The Ohio father and son share a contemptuous skepticism about the current occupant of the White House. And yet, they still have faith in the fundamental fairness of U.S. democracy.

When our conversation turned to the issue of voter suppression they were both more than a bit surprised at some facts we put on the table. We pointed out, for instance, that a huge number of Americans, disproportionately African-Americans, are permanently disenfranchised, simply because they once served time in prison.

"That's nonsense," Dave said. "Folks are denied the right to vote while they are in prison, not after they've served their time."

We assured Dave that in many U.S. states convicted felons can be denied their right to vote for years after their release. In fact, in a number of states, including the third most populous, Florida, people who have served time for criminal offences are denied the right to vote for the rest of their lives.

Dave refused to believe it. He was adamant and would not budge.

"We don't do this in America!" he bellowed.

Son Kevin decided to settle the matter. He hauled out his smart phone and quickly checked the facts.

"Yes, we do," he told his dad.

When, however, we broached a related topic, to wit, the efforts some states, notably North Carolina, have made to discourage young and non-white Americans from voting -- by, for instance, placing polling stations in inconvenient places and severely cutting back on advance polls -- Dave would have none of it.

Line-ups and inconvenience be damned, the retired Ohioan shouted. If folks want to vote, he said, it is up to them. The states, in his view, do not have to make it easy for people to exercise their franchise. The rules are the same for everyone, whatever their skin colour. It's all a matter of personal motivation and commitment.

We had a taste of this debate in Canada during the Harper era. Remember the Fair Elections Act and the efforts of Harper's ministers, especially Pierre Poilievre, to undermine Elections Canada? The Harper Conservatives were amateurs compared to the Republicans south of the border.

Trump is now ratcheting up efforts to suppress the vote, after claiming his loss in the popular vote last time was due to (non-existent) voter fraud. He has set up a Commission on Election Integrity that is busying itself trying to get its hands on all kinds of information about voters, including past voting records. At the same time, Trump's Justice Department, which is supposed to uphold the civil rights and voting rights acts of the mid 1960s, is pressuring states to "purge" their voters' lists.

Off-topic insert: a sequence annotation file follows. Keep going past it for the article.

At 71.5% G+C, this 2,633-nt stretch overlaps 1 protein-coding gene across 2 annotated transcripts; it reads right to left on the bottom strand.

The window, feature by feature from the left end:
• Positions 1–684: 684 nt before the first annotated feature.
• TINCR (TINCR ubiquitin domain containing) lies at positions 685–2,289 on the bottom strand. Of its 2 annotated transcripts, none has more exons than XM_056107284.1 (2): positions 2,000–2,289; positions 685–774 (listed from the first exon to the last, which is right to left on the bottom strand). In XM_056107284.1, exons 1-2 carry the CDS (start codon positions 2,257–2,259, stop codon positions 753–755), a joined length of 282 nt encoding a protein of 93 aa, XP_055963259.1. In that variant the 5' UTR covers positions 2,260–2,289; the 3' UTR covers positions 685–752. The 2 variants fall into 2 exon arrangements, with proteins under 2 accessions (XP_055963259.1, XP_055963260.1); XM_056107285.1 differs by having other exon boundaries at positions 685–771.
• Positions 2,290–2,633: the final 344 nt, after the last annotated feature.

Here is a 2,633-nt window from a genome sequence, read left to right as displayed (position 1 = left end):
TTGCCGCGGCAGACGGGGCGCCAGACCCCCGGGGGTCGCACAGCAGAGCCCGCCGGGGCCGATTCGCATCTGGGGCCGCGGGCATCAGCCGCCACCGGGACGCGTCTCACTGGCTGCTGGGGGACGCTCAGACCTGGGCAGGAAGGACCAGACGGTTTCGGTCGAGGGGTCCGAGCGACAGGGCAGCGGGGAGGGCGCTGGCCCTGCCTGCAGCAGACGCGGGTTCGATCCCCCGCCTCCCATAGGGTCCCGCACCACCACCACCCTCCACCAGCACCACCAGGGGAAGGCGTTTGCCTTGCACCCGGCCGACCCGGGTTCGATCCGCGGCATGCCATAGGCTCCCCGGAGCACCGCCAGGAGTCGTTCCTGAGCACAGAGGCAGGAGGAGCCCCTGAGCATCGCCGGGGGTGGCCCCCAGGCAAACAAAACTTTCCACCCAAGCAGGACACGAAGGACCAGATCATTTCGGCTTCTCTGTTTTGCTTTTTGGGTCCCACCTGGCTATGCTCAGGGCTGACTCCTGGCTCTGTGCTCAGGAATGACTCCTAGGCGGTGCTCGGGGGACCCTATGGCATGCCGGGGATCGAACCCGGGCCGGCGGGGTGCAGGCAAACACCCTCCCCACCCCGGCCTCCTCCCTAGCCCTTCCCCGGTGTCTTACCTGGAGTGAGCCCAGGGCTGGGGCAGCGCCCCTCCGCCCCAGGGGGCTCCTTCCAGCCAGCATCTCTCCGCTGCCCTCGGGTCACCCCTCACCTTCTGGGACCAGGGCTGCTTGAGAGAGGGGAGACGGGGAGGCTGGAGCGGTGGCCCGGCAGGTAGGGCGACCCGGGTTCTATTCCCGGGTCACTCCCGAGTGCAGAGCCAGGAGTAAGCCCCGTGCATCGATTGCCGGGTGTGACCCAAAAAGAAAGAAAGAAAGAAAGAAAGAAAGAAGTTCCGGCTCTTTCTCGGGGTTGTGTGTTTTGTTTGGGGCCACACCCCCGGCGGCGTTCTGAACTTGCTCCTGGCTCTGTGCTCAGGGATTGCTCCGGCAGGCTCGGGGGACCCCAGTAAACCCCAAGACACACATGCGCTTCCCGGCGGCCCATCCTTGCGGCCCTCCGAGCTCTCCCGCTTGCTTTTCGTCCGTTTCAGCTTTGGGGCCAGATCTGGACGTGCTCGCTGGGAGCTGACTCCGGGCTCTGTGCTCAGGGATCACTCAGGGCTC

The right to vote was a fundamental focus of the early days of the civil rights movement in the late 1950s and 1960s. Today, state governments and the Trump administration are working hard to roll back the hard-earned gains of that time. They have already had considerable success.

Here is just one example.

In the last election, tens of thousands of voters in Wisconsin were denied the right to vote based on new stricter ID requirements. The result: turnout in the upper Midwest state was the lowest in 20 years. In Milwaukee, heartland of Wisconsin's African-American community, turnout decreased by 13 per cent. Trump narrowly carried Wisconsin in 2016, the first time a Republican had done so since Reagan's landslide in 1984.

Mainstream Americans -- even those who do not like Trump, such as our hiking friends from Ohio -- seem to be maddeningly indifferent to the glaring flaws in their electoral system. And, for the most part, the U.S. media, of all stripes, take almost for granted a so-called democratic system where there are a patchwork quilt of voting rights, which vary from state to state; where it is routine that people must line up for hours to exercise their franchise; where voters are obliged to individually take the initiative to get themselves registered to vote; and where the officials who control the state-by-state electoral apparatuses are partisan political appointments.

This article is the first part in a two-part series on American views about politics.

Karl Nerenberg is your reporter on the Hill. Please consider supporting his work with a monthly donation. Support Karl on Patreon today for as little as $1 per month!